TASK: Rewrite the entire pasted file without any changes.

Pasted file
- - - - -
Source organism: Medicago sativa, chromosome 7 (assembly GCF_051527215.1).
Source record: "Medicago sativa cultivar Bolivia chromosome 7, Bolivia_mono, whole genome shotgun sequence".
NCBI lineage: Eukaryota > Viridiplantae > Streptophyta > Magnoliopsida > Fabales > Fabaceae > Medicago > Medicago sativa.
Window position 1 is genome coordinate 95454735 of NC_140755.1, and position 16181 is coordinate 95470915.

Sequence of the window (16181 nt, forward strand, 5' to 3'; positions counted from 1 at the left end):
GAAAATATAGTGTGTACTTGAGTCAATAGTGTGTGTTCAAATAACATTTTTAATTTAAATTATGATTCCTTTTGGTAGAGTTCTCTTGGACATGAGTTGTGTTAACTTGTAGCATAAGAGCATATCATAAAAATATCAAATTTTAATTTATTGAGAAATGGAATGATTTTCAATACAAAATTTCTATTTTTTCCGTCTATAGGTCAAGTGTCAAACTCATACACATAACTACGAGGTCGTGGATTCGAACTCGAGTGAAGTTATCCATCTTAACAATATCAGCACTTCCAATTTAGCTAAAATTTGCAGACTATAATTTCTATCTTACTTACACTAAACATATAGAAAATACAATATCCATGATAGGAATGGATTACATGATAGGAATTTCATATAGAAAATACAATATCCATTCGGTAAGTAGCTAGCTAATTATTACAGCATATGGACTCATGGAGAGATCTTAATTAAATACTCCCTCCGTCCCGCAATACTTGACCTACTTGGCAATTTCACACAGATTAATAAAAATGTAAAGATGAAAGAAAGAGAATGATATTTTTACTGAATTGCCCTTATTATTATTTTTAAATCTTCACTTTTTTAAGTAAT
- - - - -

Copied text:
Source organism: Medicago sativa, chromosome 7 (assembly GCF_051527215.1).
Source record: "Medicago sativa cultivar Bolivia chromosome 7, Bolivia_mono, whole genome shotgun sequence".
NCBI lineage: Eukaryota > Viridiplantae > Streptophyta > Magnoliopsida > Fabales > Fabaceae > Medicago > Medicago sativa.
Window position 1 is genome coordinate 95454735 of NC_140755.1, and position 16181 is coordinate 95470915.

Sequence of the window (16181 nt, forward strand, 5' to 3'; positions counted from 1 at the left end):
GAAAATATAGTGTGTACTTGAGTCAATAGTGTGTGTTCAAATAACATTTTTAATTTAAATTATGATTCCTTTTGGTAGAGTTCTCTTGGACATGAGTTGTGTTAACTTGTAGCATAAGAGCATATCATAAAAATATCAAATTTTAATTTATTGAGAAATGGAATGATTTTCAATACAAAATTTCTATTTTTTCCGTCTATAGGTCAAGTGTCAAACTCATACACATAACTACGAGGTCGTGGATTCGAACTCGAGTGAAGTTATCCATCTTAACAATATCAGCACTTCCAATTTAGCTAAAATTTGCAGACTATAATTTCTATCTTACTTACACTAAACATATAGAAAATACAATATCCATGATAGGAATGGATTACATGATAGGAATTTCATATAGAAAATACAATATCCATTCGGTAAGTAGCTAGCTAATTATTACAGCATATGGACTCATGGAGAGATCTTAATTAAATACTCCCTCCGTCCCGCAATACTTGACCTACTTGGCAATTTCACACAGATTAATAAAAATGTAAAGATGAAAGAAAGAGAATGATATTTTTACTGAATTGCCCTTATTATTATTTTTAAATCTTCACTTTTTTAAGTAAT